by Gro Lindstad, Norway
FOKUS – Forum for Women and Development works with partner organizations in 16 countries in Africa, Asia and Latin America. Gender-based violence is a major challenge in many of the countries where we provide funding and it takes different shapes and forms.
In Colombia, where we hopefully will have peace soon, FOKUS works with a number of women’s organizations and groups on issues of peace and security. The armed conflict still goes on and women face different forms of discrimination and violence, although there are no unified and reliable official figures on the situation. Some disturbing figures reflecting a lack of accountability from the State has been documented in connection with the shadow report that was prepared by Colombian civil society earlier this year on its obligations connected to CEDAW.
Between 2002 and 2011, 14,630 women were murdered; and in 2011 alone, 70,139 women were victims of family based violence, including 51,118 of these women who were beaten by their partner. That same year, 1,415 women were murdered. A current or former partner was the perpetrator in the majority of the cases.
Sexual violence against women is widespread, systemic and made invisible. Official numbers show that 40 percent of the registered cases regarding sexual assault are assaults on girls under the age of 14. The rate of impunity for these crimes is 98%. This figure goes together with a high percentage of underreporting, the invisibility of these crimes and the constant fear to denounce them. A large number of the perpetrators are members of security forces, paramilitary forces and different guerilla groups. At present it is estimated that somewhere between 4.9 and 5.5 million Colombians are refugees in their own country, while 80% of the internally displaced are women, girls and children and 43% of the displaced families are led by women.
What has struck me and what I want to highlight, especially during this year’s 16 Days of Activism Against Gender-Based Violence Campaign, is the lack of state accountability related to gender-based violence in conflict and post-conflict countries. In Guatemala, we have partnered with organizations like Conavigua, Moloj and Mujeres Transformando el Mundo (MTM). Brave women work there, often facing danger because they address the lack of accountability that is still a fact in many ways in Guatemala, after the civil war that lasted for 35 years. The State has yet to apologize to the widows of those killed, and discovered in mass graves. There is also a lack of any form of apology or attempts to pay reparations to the large number of indigenous women who were enslaved by the military. Many women still struggle with the traumatic stress that this has caused, and FOKUS has funded a project providing some of these women a place to meet, talk and try to heal. Talking has many times been impossible for the women to do at home, because their husbands and families feel so ashamed and guilty.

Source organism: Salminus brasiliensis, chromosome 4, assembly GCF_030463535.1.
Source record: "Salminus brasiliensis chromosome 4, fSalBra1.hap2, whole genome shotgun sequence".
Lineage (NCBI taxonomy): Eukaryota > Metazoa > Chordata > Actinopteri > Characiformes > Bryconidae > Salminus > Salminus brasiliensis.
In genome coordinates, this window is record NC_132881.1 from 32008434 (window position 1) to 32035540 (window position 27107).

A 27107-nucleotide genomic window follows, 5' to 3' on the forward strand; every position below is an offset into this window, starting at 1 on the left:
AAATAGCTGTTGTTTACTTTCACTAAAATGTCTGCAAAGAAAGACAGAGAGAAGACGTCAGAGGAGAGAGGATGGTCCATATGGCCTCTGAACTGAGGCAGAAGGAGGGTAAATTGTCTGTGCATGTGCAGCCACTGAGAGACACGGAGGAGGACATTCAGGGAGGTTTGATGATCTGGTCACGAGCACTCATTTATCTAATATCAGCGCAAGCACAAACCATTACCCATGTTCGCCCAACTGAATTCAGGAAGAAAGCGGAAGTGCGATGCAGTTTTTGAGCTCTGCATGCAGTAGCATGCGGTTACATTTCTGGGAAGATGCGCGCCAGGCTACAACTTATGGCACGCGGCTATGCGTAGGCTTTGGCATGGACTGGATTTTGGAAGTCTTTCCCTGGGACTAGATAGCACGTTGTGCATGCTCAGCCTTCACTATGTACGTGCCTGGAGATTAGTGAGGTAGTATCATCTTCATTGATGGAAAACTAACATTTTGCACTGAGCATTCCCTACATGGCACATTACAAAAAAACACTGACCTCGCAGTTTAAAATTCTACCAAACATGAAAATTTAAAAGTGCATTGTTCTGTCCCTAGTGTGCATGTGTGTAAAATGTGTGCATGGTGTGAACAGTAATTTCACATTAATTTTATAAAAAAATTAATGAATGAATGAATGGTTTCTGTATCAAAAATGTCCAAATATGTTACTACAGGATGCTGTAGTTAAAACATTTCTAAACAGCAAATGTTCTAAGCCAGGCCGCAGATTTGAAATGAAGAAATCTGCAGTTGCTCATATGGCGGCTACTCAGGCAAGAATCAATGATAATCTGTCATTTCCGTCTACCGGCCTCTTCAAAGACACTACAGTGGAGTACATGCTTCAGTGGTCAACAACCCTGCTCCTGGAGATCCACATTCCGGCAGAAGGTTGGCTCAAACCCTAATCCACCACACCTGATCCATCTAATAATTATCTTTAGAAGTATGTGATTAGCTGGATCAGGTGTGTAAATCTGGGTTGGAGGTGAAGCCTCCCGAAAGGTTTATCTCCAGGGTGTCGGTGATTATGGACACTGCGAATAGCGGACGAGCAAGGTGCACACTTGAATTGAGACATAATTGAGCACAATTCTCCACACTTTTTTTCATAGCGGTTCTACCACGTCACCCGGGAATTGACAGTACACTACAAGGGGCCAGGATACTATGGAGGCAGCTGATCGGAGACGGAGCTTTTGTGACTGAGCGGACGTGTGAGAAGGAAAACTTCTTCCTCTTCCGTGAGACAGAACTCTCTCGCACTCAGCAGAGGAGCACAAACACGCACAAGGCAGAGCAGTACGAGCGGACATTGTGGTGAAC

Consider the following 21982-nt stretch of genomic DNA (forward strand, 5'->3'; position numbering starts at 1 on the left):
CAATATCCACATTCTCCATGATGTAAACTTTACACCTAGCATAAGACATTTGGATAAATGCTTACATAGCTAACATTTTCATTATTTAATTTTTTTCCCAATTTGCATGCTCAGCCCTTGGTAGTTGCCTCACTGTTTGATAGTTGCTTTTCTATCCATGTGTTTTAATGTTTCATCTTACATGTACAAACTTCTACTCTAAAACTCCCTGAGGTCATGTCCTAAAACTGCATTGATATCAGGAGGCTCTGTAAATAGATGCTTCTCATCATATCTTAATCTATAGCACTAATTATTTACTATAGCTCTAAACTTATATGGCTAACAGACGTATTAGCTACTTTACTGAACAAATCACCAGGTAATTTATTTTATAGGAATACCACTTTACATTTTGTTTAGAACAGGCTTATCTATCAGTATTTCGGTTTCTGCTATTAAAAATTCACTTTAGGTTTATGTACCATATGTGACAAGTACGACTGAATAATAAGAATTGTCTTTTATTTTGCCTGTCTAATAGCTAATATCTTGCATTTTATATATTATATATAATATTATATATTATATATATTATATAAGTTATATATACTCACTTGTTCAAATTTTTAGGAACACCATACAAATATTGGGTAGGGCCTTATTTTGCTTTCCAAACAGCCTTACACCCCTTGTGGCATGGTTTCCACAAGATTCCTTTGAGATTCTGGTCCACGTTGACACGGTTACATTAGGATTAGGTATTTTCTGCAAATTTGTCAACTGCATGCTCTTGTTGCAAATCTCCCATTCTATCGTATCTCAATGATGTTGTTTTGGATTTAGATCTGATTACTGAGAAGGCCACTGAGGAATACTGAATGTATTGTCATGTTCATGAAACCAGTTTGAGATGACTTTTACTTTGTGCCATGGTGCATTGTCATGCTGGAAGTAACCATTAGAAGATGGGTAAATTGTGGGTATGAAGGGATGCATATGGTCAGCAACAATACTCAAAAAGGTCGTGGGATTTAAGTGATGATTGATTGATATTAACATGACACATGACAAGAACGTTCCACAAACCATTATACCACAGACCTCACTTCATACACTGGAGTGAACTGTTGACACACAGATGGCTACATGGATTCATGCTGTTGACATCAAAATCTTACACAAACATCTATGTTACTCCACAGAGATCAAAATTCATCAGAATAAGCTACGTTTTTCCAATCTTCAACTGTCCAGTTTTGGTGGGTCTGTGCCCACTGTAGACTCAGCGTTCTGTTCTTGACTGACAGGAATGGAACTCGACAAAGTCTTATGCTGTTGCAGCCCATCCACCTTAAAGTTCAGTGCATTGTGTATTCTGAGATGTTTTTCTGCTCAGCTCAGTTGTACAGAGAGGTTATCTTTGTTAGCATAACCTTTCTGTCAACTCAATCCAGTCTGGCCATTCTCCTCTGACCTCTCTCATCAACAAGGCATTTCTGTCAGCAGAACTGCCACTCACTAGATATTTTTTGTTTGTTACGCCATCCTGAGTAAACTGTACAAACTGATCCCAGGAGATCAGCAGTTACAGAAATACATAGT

Women who are still on the barricades in Guatemala, like the first female state attorney Claudia Paz y Paz, are part of a complicated struggle. She is working to try to end the culture of impunity that has seen perpetrators throughout the spectrum of Guatemalan society get away with murder. It is a balancing act since the current President Otto Pérez Melina was a commander during the civil war during which a massacre took place. He will not encourage any court processes that might make his own crimes visible. This again hinders processes of state accountability.
MTM has for quite some time now worked on bringing the cases of 100 former sex slaves during the civil war before the Inter American Court. We need reactions on violence against women to be made a priority and for the courts to signal to governments that they will be kept accountable.
Looking at Colombia, now hopefully coming out of civil war, lessons need to be learned from countries like Guatemala. Women have to be at the table during peace talks, issues of impunity and state accountability have to be addressed in order to build and heal. Colombia has a number of strong women’s organizations and voices, and they are in the middle of a struggle that we have to support and push for our own governments to support.
Gro Lindstad is the Executive Director of FOKUS- Forum for Women and Development since 2011. Prior to that she was Chief of Intergovernmental Relations at UNIFEM HQ in New York. She has 8 years’ experience as a Political Adviser in the Norwegian Parliament, working on all issues connected to gender equality, equal rights and women’s rights, before taking on responsibility for defense and security, foreign policy and development issues. She also has more than 30 years’ experience working with and in NGOs. She studied law at the University of Oslo and holds a masters in international human rights from the same university.